NHS Funding

14. Meg Hillier (Hackney, South and Shoreditch) (Lab/Co-op): If she will ensure that health trusts which balance their budgets are not disadvantaged under NHS funding criteria. [63700]

The Secretary of State for Health (Ms Patricia Hewitt): We use a fair funding formula to direct funding for the NHS towards areas of greatest need. Over the next two years, in line with that formula, we will ensure that no area is more than 3.5 per cent. below its fair funding target—most will be far closer than that. We will not change that funding formula.
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Meg Hillier: It is good to see you back, Mr. Speaker. Both the Homerton hospital trust and the primary care trust in Hackney have had balanced books since their inception, except for a small deficit for the Homerton hospital for the first time this year. Will my right hon. Friend assure me and Hackney residents that money loaned to other areas of the NHS will be paid back on the date agreed and with the interest agreed, so that continuing services develop? Will she also consider how the good management in Hackney can be extended to other parts of the NHS? If the books can be balanced in Hackney, which has severe health needs, they can be balanced elsewhere.

Ms Hewitt: My hon. Friend is right. It is wrong that, in the old monolithic NHS, underspending areas such as Hackney, and the east end of London more broadly, were compensating for overspending in, for instance, the west end of London, which generally has a much better-off population and less pressing health needs. I guarantee that money lent from the Hackney health community and other parts of London to manage the financial problems of the current year will be returned to them, that they will be able to satisfy themselves that recovery plans are not only in place in the overspending areas but implemented and that the NHS in London will be restored to financial balance.

Alistair Burt (North-East Bedfordshire) (Con): Will the Secretary of State also ensure fair treatment for hospitals such as Bedford hospital, which worked hard to obey the Government's instructions before the last election to clear their waiting lists regardless of costs and which now face financial disadvantage because the goalposts have been moved? Why should my local hospital not be in a position to afford to replace consultants because the tactics have suddenly changed post the election?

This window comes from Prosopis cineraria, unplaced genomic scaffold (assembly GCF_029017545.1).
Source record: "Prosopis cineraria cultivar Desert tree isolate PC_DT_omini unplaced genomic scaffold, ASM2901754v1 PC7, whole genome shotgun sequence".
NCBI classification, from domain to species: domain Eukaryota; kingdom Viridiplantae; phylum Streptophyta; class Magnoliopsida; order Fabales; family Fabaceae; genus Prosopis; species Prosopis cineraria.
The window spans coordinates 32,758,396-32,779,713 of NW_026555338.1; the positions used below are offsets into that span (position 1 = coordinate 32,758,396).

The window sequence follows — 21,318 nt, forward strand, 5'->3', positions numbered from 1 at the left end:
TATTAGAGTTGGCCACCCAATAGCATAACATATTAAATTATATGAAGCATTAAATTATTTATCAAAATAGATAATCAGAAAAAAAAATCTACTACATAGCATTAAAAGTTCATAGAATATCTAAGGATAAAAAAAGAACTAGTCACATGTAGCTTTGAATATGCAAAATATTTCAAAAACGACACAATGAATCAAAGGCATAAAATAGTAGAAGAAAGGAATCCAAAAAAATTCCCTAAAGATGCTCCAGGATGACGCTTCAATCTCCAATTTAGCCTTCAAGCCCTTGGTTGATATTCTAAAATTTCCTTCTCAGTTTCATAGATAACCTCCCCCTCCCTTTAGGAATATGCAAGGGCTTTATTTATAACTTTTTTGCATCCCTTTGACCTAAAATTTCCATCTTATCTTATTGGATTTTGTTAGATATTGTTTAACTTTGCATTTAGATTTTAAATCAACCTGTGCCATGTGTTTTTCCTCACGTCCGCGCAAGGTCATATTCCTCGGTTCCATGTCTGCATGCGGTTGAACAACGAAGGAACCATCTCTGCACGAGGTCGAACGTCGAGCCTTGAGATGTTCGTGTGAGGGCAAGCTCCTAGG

Ms Hewitt: The majority of hospitals across the NHS are not only meeting their waiting time targets, treating the vast majority of patients in accident and emergency within four hours and improving patient care in many other ways, but are doing so within their substantially increased budgets. We expect Bedfordshire and Hertfordshire to do exactly the same. I hope very much that the hon. Gentleman will support decisions being made by the NHS in Bedfordshire, some of which are difficult, to ensure that it delivers the best possible patient care, and does so within its budget instead of expecting to be bailed out by other poorer parts of the country.

Jim Dobbin (Heywood and Middleton) (Lab/Co-op): Does my right hon. Friend agree that those hospital trusts that repeatedly balance their books should not make staff redundant?

Ms Hewitt: The important test is whether a hospital, even one that is in financial balance, is delivering the best possible patient care with the best possible value for money. Some hospitals that are in financial balance can none the less do more to improve services, whether through day case surgery, reducing the average length of stay or ensuring that more patients are treated in the community rather than having to be admitted to hospital in the first place. The guiding light for all these
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changes is to provide the best possible care for patients within the enormously increased budgets that we are giving the NHS.

Steve Webb (Northavon) (LD): One important group of trusts that will struggle to balance budgets this year is specialist children's trusts, which, under the new tariff system, will not get the cost of their specialist work refunded to them. Will the Secretary of State investigate the concerns of those trusts? Surely people who want to send their children to Great Ormond Street, Alder Hey and other excellent trusts should not face front-line cuts because of an over-hasty implementation of reform simply to give the Prime Minister a legacy before he goes.

Ms Hewitt: Contrary to what the hon. Gentleman has just said and has been saying to the media, we are taking four years to introduce payment by results, which I think he and, indeed, most people in the NHS strongly support. Not only does it underpin patient choice, it gives every hospital proper transparency in relation to costs and a proper reward for its activity.

In the case of specialist trusts, it is true that the tariff needs further work and development to reflect the costs properly. We are discussing those issues with children's specialist hospitals in particular. They are part of the pride and joy of the NHS, and we will ensure in our discussions with them that they can continue their excellent work for some of the sickest children in our country.